Cachet Financial Services v. C&J Associates, Inc.

Filing 179

ORDER denying 157 Motion for discharge from further liability re interpleader funds; denying 158 Motion for Attorneys' Fees and costs. Signed by Judge Edward J. Davila on 11/15/2017 (ejdlc3S, COURT STAFF) (Filed on 11/15/2017)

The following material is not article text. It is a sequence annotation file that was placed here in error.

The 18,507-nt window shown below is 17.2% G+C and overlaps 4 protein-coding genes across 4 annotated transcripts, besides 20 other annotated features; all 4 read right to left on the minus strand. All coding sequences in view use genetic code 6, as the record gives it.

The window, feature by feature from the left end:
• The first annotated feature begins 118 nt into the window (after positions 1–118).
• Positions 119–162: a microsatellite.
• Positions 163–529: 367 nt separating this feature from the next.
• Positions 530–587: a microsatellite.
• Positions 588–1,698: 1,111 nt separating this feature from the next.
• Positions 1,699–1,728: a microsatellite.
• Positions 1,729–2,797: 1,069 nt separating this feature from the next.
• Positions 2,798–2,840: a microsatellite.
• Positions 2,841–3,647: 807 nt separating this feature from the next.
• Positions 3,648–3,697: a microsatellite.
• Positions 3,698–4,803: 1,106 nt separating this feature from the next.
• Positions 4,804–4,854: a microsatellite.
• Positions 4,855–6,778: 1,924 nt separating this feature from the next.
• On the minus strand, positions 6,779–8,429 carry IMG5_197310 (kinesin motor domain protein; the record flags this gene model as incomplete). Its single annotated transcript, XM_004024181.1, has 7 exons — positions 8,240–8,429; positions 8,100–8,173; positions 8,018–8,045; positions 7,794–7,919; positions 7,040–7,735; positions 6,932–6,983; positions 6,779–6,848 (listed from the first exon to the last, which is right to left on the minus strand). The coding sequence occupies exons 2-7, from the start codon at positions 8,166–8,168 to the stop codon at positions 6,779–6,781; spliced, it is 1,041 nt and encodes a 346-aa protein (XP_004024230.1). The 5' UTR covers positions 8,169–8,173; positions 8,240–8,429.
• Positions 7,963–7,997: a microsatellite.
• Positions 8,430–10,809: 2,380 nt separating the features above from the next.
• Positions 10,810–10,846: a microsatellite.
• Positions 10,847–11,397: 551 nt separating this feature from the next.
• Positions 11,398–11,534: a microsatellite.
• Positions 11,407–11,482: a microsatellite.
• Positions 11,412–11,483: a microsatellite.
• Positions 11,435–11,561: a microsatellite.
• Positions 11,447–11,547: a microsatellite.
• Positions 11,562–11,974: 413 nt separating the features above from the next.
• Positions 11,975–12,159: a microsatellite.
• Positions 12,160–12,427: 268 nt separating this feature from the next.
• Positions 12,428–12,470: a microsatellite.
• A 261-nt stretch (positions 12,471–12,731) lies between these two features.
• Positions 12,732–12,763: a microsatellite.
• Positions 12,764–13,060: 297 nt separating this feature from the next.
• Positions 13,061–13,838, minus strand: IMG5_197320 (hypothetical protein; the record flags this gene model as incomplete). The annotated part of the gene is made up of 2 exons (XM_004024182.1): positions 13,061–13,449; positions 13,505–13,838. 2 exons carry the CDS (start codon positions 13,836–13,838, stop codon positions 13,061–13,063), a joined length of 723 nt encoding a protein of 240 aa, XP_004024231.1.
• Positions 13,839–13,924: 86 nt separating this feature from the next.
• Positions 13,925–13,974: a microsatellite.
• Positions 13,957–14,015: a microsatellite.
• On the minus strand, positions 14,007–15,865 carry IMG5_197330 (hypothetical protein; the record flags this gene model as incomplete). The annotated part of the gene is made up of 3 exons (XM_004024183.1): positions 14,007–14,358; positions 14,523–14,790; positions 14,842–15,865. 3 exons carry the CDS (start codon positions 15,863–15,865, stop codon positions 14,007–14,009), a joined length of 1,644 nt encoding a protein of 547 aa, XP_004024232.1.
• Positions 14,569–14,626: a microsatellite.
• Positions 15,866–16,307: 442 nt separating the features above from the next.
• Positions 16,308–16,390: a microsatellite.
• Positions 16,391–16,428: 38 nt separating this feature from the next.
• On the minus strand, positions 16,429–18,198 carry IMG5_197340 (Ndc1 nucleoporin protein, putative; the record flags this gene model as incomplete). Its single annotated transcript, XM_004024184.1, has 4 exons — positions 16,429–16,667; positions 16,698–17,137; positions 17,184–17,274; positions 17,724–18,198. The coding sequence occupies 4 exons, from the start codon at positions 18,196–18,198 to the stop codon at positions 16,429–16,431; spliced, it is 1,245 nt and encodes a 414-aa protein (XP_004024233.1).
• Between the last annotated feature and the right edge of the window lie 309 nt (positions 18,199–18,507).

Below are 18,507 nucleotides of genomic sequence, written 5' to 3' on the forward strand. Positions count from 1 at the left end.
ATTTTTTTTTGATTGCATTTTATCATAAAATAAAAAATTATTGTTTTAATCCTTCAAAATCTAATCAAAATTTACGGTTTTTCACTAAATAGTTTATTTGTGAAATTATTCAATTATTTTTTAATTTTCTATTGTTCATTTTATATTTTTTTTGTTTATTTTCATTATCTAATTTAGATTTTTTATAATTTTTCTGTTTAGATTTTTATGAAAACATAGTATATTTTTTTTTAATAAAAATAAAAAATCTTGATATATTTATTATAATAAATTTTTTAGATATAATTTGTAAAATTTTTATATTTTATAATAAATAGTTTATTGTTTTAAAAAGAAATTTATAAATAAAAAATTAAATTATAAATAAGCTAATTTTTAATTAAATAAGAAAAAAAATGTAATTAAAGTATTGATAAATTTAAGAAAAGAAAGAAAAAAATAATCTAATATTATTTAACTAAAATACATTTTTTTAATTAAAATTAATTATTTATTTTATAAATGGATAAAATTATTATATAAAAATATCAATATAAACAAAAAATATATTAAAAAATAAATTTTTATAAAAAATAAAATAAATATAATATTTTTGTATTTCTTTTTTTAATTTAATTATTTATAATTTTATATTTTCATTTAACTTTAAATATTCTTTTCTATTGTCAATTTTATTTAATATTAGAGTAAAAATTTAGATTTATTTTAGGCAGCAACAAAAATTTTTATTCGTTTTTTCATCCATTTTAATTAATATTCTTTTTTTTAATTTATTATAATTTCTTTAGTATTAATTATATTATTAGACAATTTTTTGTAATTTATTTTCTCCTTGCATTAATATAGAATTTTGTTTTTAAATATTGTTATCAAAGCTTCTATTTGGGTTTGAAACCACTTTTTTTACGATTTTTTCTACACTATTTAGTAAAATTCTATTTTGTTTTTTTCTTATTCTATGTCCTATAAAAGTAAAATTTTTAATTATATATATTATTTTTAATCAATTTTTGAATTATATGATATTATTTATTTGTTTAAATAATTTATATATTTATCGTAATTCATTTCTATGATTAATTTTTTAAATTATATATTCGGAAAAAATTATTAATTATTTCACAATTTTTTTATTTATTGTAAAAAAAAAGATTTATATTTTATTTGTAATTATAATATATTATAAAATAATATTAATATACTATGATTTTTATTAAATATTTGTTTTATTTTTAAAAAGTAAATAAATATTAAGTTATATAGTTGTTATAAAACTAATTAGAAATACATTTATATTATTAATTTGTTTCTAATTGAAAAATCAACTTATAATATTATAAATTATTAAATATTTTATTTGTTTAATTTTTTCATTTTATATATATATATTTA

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1 2 3 4 UNITED STATES DISTRICT COURT 5 NORTHERN DISTRICT OF CALIFORNIA 6 SAN JOSE DIVISION 7 8 CACHET FINANCIAL SERVICES, Case No. 5:16-cv-06862-EJD Plaintiff, 9 v. 10 11 C&J ASSOCIATES, INC., et al., United States District Court Northern District of California Defendants. ORDER DENYING MOTION FOR DISCHARGE FROM FURTHER LIABILITY RE INTERPLEADED FUNDS; DENYING MOTION FOR ATTORNEYS’ FEES AND COSTS Re: Dkt. Nos. 157, 158 12 13 14 I. Introduction 15 16 This is a statutory interpleader action initiated by Cachet Financial Services (“Cachet”) 17 against eighty-two defendants to resolve conflicting claims to $1,050,761.90 (the “Interpleaded 18 Funds”), which Cachet deposited with this Court. Cachet moves for an order (1) discharging 19 Cachet from any further responsibility and any liability with respect to the Interpleaded Funds and 20 (2) imposing a permanent injunction from the filing or prosecution of any action or the assertion 21 of claims against Cachet as to those Interpleaded Funds. Cachet also moves for recovery of 22 $78,075.50 in attorneys’ fees and $10,628.52 in costs. Defendants Pacific Diversified Insurance 23 Services, Inc. (“Pacific”) and Robert Talbott, Inc. (“Talbott”) (collectively “Defendants”) oppose 24 the motions. The Court finds it appropriate to take the motions under submission for decision 25 without oral argument pursuant to Civil Local Rule 7-1(b). Based upon all pleadings filed to date, 26 Cachet’s motions are denied. 27 28 CASE NO.: 5:16-CV-06862-EJD ORDER DENYING MOTION FOR DISCHARGE FROM FURTHER LIABILITY RE INTERPLEADED FUNDS; DENYING MOTION FOR ATTORNEYS’ FEES AND COSTS 1 II. BACKGROUND 1 2 Cachet is an electronic Automated Clearing House (“ACH”) third party service provider 3 that processes a variety of electronic funds transfers (“EFT”) in the form of payroll ACH transfers. 4 The transfers commonly take the form of direct deposit payroll and electronic payment processing. 5 The interpleaded funds came into Cachet’s possession as a result of its contractual relationship 6 with defendant Pinnacle Workforce Solutions (“Pinnacle”), a company that provides payroll 7 processing services to employers. The remaining eighty-one Defendants are employers who used 8 Pinnacle’s payroll services and have claims to the Interpleaded Funds. 9 Pursuant to a “Remarketer Agreement,” Cachet provided ACH transaction services for Pinnacle. Pinnacle provided weekly instructions directing Cachet to debit specific accounts from 11 United States District Court Northern District of California 10 Pinnacle’s employer clients, to aggregate their funds within Cachet’s general clearing account, and 12 to credit specific accounts for the purpose of making ACH payroll payments to the employees of 13 Pinnacle’s employer clients. 14 On or about September 21, 2016, Pinnacle allegedly submitted a written instruction file to 15 Cachet that specified the ACH debits and credits Cachet was to execute. Upon transferring the 16 funds as directed by Pinnacle, however, Cachet determined that Pinnacle allegedly had insufficient 17 funds in the general clearing account to credit the employee accounts of Pinnacle’s employer 18 clients. Cachet alleges that in accordance with the ACH rules promulgated by the National 19 Automated Clearing House Association and its agreement with Cachet’s bank, Cachet provided its 20 own funds to cover the shortfall and credited the employees’ accounts using other funds in the 21 clearing account. Cachet alleges that Pinnacle was required to, but failed to fully repay Cachet for 22 the shortfall, which totaled $835,748.83. 23 On or about September 27, 2016, Pinnacle submitted another ACH instruction file and the 24 employers’ accounts were debited. Cachet, however, refused to issue the requested credits to 25 various employees’ accounts unless Pinnacle cleared the alleged shortfall from the previous week. 26 Pinnacle allegedly refused Cachet’s demand to cure the shortfall and ceased communication with 27 28 CASE NO.: 5:16-CV-06862-EJD ORDER DENYING MOTION FOR DISCHARGE FROM FURTHER LIABILITY RE INTERPLEADED FUNDS; DENYING MOTION FOR ATTORNEYS’ FEES AND COSTS 2 1 Cachet. Cachet alleges that it therefore froze Pinnacle’s funds and alerted the authorities, 2 including the Federal Bureau of Investigation. According to Cachet’s investigation, Pinnacle had 3 been engaging in fraud and is now defunct. Cachet alleges that Pinnacle’s refusal to cure the shortfall constituted a breach of the 4 5 Remarketer Agreement. Accordingly, Cachet invoked its alleged contractual and common law 6 rights of offset1, retaining the recently debited funds to recover the $835,748.83 Cachet had 7 credited to employees the week before. After the offset, there remained $1,050,761.90 in the 8 clearing account. Cachet filed the instant interpleader action on November 29, 2016. Cachet sought to 9 secure waivers of service, signed acknowledgments of service or personal service for each of the 11 United States District Court Northern District of California 10 defendants. Numerous defendants informed Cachet’s counsel that they did not want to be 12 involved in this suit and those defendants have been dismissed from the action. Cachet brought a 13 motion for an order allowing it to deposit the Interpleaded Funds with the Court, which was 14 granted. Cachet also brought a motion for an order appointing a Special Master under Federal 15 Rule of Civil Procedure 53 to oversee a reasonable claims and distribution process, which was 16 granted. The Special Master is currently overseeing the claims process. Three Defendants, Pacific, Talbott and Pinnacle Manufacturing Corp. have filed 17 18 counterclaims against Cachet seeking to recover the amounts Cachet debited from their respective 19 accounts that were used by Cachet to offset Pinnacle’s obligation to Cachet. These three 20 Defendants allege that at the time Cachet debited their accounts Cachet had no intention of 21 crediting their employees’ accounts with Defendants’ funds. Litigation of the counterclaims is 22 stayed pending completion of the Special Master’s claim determination process and submission of 23 24 25 26 27 28 1 Cachet’s alleged contractual right to offset is based on the following clause in the Remarketer Agreement: “[Pinnacle] agrees to make every reasonable effort to assist CACHET, as may be requested in the collection of outstanding returned EFT transactions from the Client as a result of NSF or other funding problems. This assistance shall include but not be limited to withholding payroll processing or other services performed on behalf of Client, offsetting trust funds held on behalf of Client and other supportive efforts as may be required.” Complaint, Ex. 1, p. 21. CASE NO.: 5:16-CV-06862-EJD ORDER DENYING MOTION FOR DISCHARGE FROM FURTHER LIABILITY RE INTERPLEADED FUNDS; DENYING MOTION FOR ATTORNEYS’ FEES AND COSTS 3 1 the Special Master’s final report on distribution of the Interpleaded Funds. III. DISCUSSION 2 3 A. Discharge of Liability 4 Title 28 United States Code Section 2361 governs interpleader actions. The statute 5 provides in pertinent part that “a district court may issue its process for all claimants and enter its 6 order restraining them from instituting or prosecuting any proceeding in any State or United States 7 court affecting the property . . . involved in the interpleader action until further order of the court.” 8 Further, Section 2361 provides that the court “shall hear and determine the case, and may 9 discharge the plaintiff from further liability, make the injunction permanent, and make all appropriate orders to enforce its judgment.” 28 U.S.C. §2361. An interpleader action usually 11 United States District Court Northern District of California 10 involves two stages. First, the court decides whether the requirements for a statutory interpleader 12 action have been met by determining if there is a single fund at issue and whether there are 13 adverse claimants to that fund. Lee v. West Coast Life Ins. Co., 688 F.3d 1004, 1009 (9th Cir. 14 2012). Second, “[i]f the district court finds that the interpleader action has been properly brought 15 the district court will then make a determination of the respective rights of the claimants.” Id. 16 Cachet asserts that it has satisfactorily established it is entitled to be discharged from any 17 further liability with respect to the Interpleaded Funds. Cachet has deposited the Interpleaded 18 Funds with the Court, disclaims any interest in the Funds and does not contest any parties’ claim 19 to the Funds. Accordingly, Cachet seeks an order discharging Cachet from any further 20 responsibility and liability with respect to the Interpleaded Funds and imposing a permanent 21 injunction from the filing or prosecution of any action or the assertion of claims against Cachet 22 with respect to the Interpleaded Funds. 23 Defendants raise several arguments in opposition to Cachet’s motion, all of which center 24 on the propriety of Cachet’s offset. First, Defendants contend that Cachet should not be 25 discharged because Cachet kept $835,748.83 of the $1,886,510.73 debited from Pinnacle customer 26 accounts on September 27, 2016, before depositing the remaining $1,050,761.90 with the Court. 27 28 CASE NO.: 5:16-CV-06862-EJD ORDER DENYING MOTION FOR DISCHARGE FROM FURTHER LIABILITY RE INTERPLEADED FUNDS; DENYING MOTION FOR ATTORNEYS’ FEES AND COSTS 4 Defendants accuse Cachet of debiting funds from Pinnacle customer accounts with no intention of 2 using any of the money to pay the employees of Pinnacle’s customers. They also fault Cachet for 3 making itself whole by taking the offset before depositing the rest of the funds with the Court. 4 Citing Metal Transport Corp. v. Pacific Ventura S.S. Corp., 288 F.2d 363 (2nd Cir. 1961), 5 Defendants argue that the Court does not have jurisdiction over this interpleader action because 6 Cachet did not deposit the entire $1,886.510.73 that it collected. Second, Defendants contend that 7 a discharge is not appropriate and premature because of the cross-claims pending against Cachet 8 (Docket Nos. 140, 149, 150). Third, Defendants contend that Cachet has unclean hands because 9 Cachet withdrew money from Pinnacle’s customer accounts with no intention of using the money 10 to pay the employees of Pinnacle’s customers. Fourth, Defendants argue that Cachet’s motion for 11 United States District Court Northern District of California 1 discharge is premature because the Special Master has not assessed whether Cachet should be 12 required to deposit the funds it retained as an offset. 13 “As a general rule, when a sum of money is involved, a district court has no jurisdiction of 14 an action of interpleader if the stakeholder deposits a sum smaller than that claimed by the 15 claimants.” Id. at 365; see also A&E Television Networks, LLC v. Pivot Point Entertainment, 16 LLC, 771 F.Supp.2d 296 (S.D. N.Y. 2011). “Where the offsets to the sum to be deposited are 17 ‘controverted, substantial and uncertain’ jurisdiction should not lie, [citation omitted], unless the 18 stakeholder deposits the largest amount that is in dispute.” Nestle Beverage Co. v. Bayerische 19 Vereinsbank S.A., No. 92-1571 MHP, 1993 WL 96584, at *2 (N.D. Cal. March 24, 1993). “If the 20 stakeholder chooses to deposit the largest amount that is in dispute to achieve jurisdiction, then the 21 stakeholder should plead that the amount deposited is disputed and that only a lesser amount is 22 admitted as being due to the claimants.” Id. 23 Here, Defendants have raised the jurisdictional issue in the context of Cachet’s motion for 24 discharge rather than filing a motion to dismiss for lack of jurisdiction. Nevertheless, subject 25 matter jurisdiction is not waivable and the Court has a duty to determine its jurisdiction sua 26 sponte. Id. 27 28 CASE NO.: 5:16-CV-06862-EJD ORDER DENYING MOTION FOR DISCHARGE FROM FURTHER LIABILITY RE INTERPLEADED FUNDS; DENYING MOTION FOR ATTORNEYS’ FEES AND COSTS 5 1 According to the Complaint For Interpleader, Cachet has deposited a sum smaller than that 2 claimed by the claimants. Cachet has deposited $1,050,761.90 with the Court and yet identifies 3 over eighty claimants with claims far in excess of the Interpleaded Funds. Indeed, a single 4 claimant, Christopher Ranch LLC allegedly has a claim for $1,125,859.43. Therefore, subject 5 matter jurisdiction is lacking. See Metal Transport Corp., 288 F.2d at 365; Nestle Beverage Co., 6 1993 WL 96584, at *2; A&E Television Networks, LLC, 771 F.Supp.2d at 300. 7 Accordingly, no later than December 15, 2017, Cachet shall deposit sufficient funds to 8 cover the claims identified in the Complaint For Interpleader. If such deposit is not made, this 9 interpleader action will be dismissed for lack of jurisdiction. 10 United States District Court Northern District of California 11 B. Attorneys’ Fees and Costs In general courts have discretion to award fees to a disinterested stakeholder in an 12 interpleader action. Abex Corp. v. Ski’s Enterprises, Inc., 748 F.2d 513, 516 (9th Cir. 1984). Fees 13 are usually ordered paid from the interpleaded fund. Schirmer Stevedoring Co., Ltd. v. Seaboard 14 Stevedoring Corp., 306 F.2d 188 (9th Cir. 1962). Attorneys’ fees awards are limited to those fees 15 that are incurred in filing the action and pursuing the plan’s release from liability. Id. at 194. 16 Costs may also be awarded to the disinterested stakeholder. Id. Compensable costs “include, for 17 example, preparing the complaint, obtaining service of process on the claimants to the fund and 18 preparing an order discharging the plaintiff from liability and dismissing it from the action.” 19 Trustees of Directors Guild of America-Producer Pension Benefits Plans v. Tise, 234 F.3d 415, 20 427 (9th Cir. 2000) (citing Schirmer, supra). 21 Cachet seeks an award of fees and costs incurred in litigating this action. Cachet does not, 22 however, seek recovery of fees and costs incurred in connection with the three pending 23 counterclaims. Cachet’s counsel, Terry L. Higham of Barton, Klugman & Oetting, LLP, 24 submitted a declaration in support of the request for fees and costs. Counsels’ representation of 25 Cachet in this action included, but is not limited to: assisting in the post-incident investigation of 26 Defendant Pinnacle; identifying all potential 80 claimants for the Interpleaded Funds; preparing 27 28 CASE NO.: 5:16-CV-06862-EJD ORDER DENYING MOTION FOR DISCHARGE FROM FURTHER LIABILITY RE INTERPLEADED FUNDS; DENYING MOTION FOR ATTORNEYS’ FEES AND COSTS 6 1 and filing the complaint, motions, the application to deposit the Interpleaded Funds, and other 2 documents; devising a plan for effective case management through the appointment of a special 3 master; communicating with the special master; endeavoring to obtain the claimants’ agreement to 4 waive service of process; preparing and effecting service of process for the claimants who did not 5 agree to waive service of process; and making court appearances. Counsel represents that the firm 6 expended 182.9 hours to complete the work outlined above. At a reduced hourly rate of 7 $450/hour for counsels’ work and a reduced hourly rate of $140/hour for a paralegal, the total fee 8 request is $78,075.50. 9 Counsel also represents that the firm incurred $10,628.52 in costs for executing personal service of process on 16 of the 80 Defendants throughout the United States, costs for overnight 11 United States District Court Northern District of California 10 and postage charges in communicating with 64 Defendants, the client and the Court, costs for 12 computer-assisted research to aid in the identification of agents for service of process for the 80 13 defendants, research of relevant legal concepts, travel costs for two court appearances, photocopy 14 charges, telephone charges and filing fees. The Special Master has also submitted a declaration in 15 support of Cachet’s request for fees and costs. 16 Defendants oppose Cachet’s request for fees and costs on three grounds. First, Defendants 17 assert that Cachet is not a disinterested stakeholder because Cachet kept $835,748.83 of the 18 $1,886,510.73 debited from Pinnacle customer accounts on or about September 27, 2016, before 19 depositing the remaining $1,050,761.90 with the Court. Defendants fault Cachet for “now 20 attempting to use the interpleader process as cover for taking money that it was not entitled to take 21 and for giving itself a first position claim for the money ahead of all other claimants.” Pacific’s 22 Opposition, p. 2. Second, Defendants contend that an award of fees and costs is not appropriate 23 because Cachet did not deposit the $835,748.83. Finally, Defendants contend that Cachet’s fee 24 claim is excessive. 25 26 27 28 In response, Cachet contends that it was legally entitled to the offset and fully disclosed the offset in the Complaint For Interpleader. Further, Cachet points out that the $835,748.83 offset is CASE NO.: 5:16-CV-06862-EJD ORDER DENYING MOTION FOR DISCHARGE FROM FURTHER LIABILITY RE INTERPLEADED FUNDS; DENYING MOTION FOR ATTORNEYS’ FEES AND COSTS 7 1 the subject of Defendants’ two counterclaims. Cachet asserts that if these Defendants are not 2 made whole through the distribution of the Interpleaded Funds, they will be free to litigate their 3 counterclaims after the Court lifts the stay. Cachet also contends that the requested fees and costs 4 are supported by a detailed billing summary submitted to the Court and are reasonable considering 5 that Cachet was required to identify and obtain service on 80 separate claimants. 6 Cachet’s motion for fees and costs is denied without prejudice at this time because the 7 Court lacks subject matter jurisdiction over this action unless and until Cachet deposits sufficient 8 funds to cover the claims identified in the Complaint For Interpleader. IV. CONCLUSION 9 10 For the reasons set forth above, Cachet’s motion for discharge is DENIED. No later than United States District Court Northern District of California 11 December 15, 2017, Cachet shall deposit sufficient funds to cover the claims identified in the 12 Complaint For Interpleader. If such deposit is not made, this interpleader action will be dismissed 13 for lack of jurisdiction. Cachet’s motion for attorneys’ fees and costs is DENIED without 14 prejudice. 15 16 IT IS SO ORDERED. 17 18 19 20 Dated: November 15, 2017 ______________________________________ EDWARD J. DAVILA United States District Judge 21 22 23 24 25 26 27 28 CASE NO.: 5:16-CV-06862-EJD ORDER DENYING MOTION FOR DISCHARGE FROM FURTHER LIABILITY RE INTERPLEADED FUNDS; DENYING MOTION FOR ATTORNEYS’ FEES AND COSTS 8